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Oklahoma's public colleges and universities continue to be among the most affordable in the region and nation. Resident tuition and fees at our two research universities are lowest among the universities in the Big 12 athletic conference (except Baylor University, a private institution). Oklahoma's regional universities are ranked 11th and the community colleges are 13th among the nation's most affordable institutions (Source: Measuring Up 2004, the National Center for Public Policy and Higher Education).

In 2003, the state Legislature granted authority to higher education governing and coordinating boards to establish tuition and mandatory fee (fees charged to all students) rates subject to the approval of the State Regents. In granting this institutional responsibility, the Legislature mandated that tuition and mandatory fees at Oklahoma institutions must remain below the average of a designated group of peer (comparable) institutions. Peer groups of institutions have been established for the regional universities and community colleges (the Big 12 conference, without Baylor, is the peer group for the two research universities). The chart below shows that the tuition and mandatory fee rates at all of our institutions are well below the statutory limits.

Comparing Undergraduate Tuition and Mandatory Fee Increases With Peers
FY05 Oklahoma Average
FY05 Peer Average
% Less Than Peer Average
Research Universities
Regional Universities
Community Colleges
Source: FY 2004-2005 Tuition Impact Analysis Report, OSRHE

Recent increases in tuition have been necessary, in large part, because of significant decreases in state appropriations. As a result, the share of the primary academic budget provided by tuition revenues is now 36.1 percent, while the share of state appropriations has fallen to 50.3 percent. Various other sources (e.g. gifts, donations and some grants, but excluding sponsored research and other programs) provide the remaining 13.6 percent of the primary academic budget. The decline in state support also comes at a time of record college enrollment, creating major budgetary problems for Oklahoma’s institutions.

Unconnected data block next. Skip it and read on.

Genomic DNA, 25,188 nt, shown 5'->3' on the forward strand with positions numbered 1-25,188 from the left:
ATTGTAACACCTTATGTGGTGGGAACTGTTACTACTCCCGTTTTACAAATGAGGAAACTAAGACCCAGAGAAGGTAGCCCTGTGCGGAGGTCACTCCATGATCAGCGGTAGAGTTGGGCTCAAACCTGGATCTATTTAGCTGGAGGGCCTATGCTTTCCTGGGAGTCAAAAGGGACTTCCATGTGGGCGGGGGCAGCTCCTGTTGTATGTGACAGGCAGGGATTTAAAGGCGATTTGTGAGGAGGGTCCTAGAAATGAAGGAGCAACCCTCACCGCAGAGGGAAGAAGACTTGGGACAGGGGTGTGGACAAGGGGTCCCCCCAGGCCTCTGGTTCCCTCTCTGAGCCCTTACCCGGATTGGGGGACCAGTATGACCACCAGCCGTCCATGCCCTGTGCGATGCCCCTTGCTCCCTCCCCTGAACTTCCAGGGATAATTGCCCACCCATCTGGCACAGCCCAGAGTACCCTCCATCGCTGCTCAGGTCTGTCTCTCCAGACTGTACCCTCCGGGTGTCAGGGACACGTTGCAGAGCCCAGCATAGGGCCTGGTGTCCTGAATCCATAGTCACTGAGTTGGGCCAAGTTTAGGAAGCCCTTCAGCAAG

State appropriations have not kept up with enrollment increases.

Percent of Income Needed to Pay for College.

The state's economy has also affected average family incomes. Lower family incomes and higher tuition have resulted in an increase in the average percentage of income needed to pay for college, although we still remain below the national average.

Student financial aid has never been more important in helping families afford college. The most recent studies show that more than half (54.6 percent) of all students in the state system receive some form of financial aid. The total amount of state supported financial aid continues to increase, mostly to keep pace with the significant increases in students enrolled in OHLAP. Overall, however, the state’s commitment to providing aid for low-income students is well below the national average.

Nationally, states spend an average of about $40 for every $100 in federal student financial aid (Pell Grants) that low-income students receive. In Oklahoma, those students receive nearly $16 in state aid for every $100 in Pell Grants. The chart below shows the significant difference in state investment in student aid.

State Investment in Need-Based Aid Compared to Federal Investment. National average was 40.1%, and Oklahoma's was 15.8%.

Preparation of High School Students

College Attendance

Benefits of Higher Education


Degree Completion

Resources & Funding


OSUIT student.
Photo courtesy of Oklahoma State University Institute of Technology.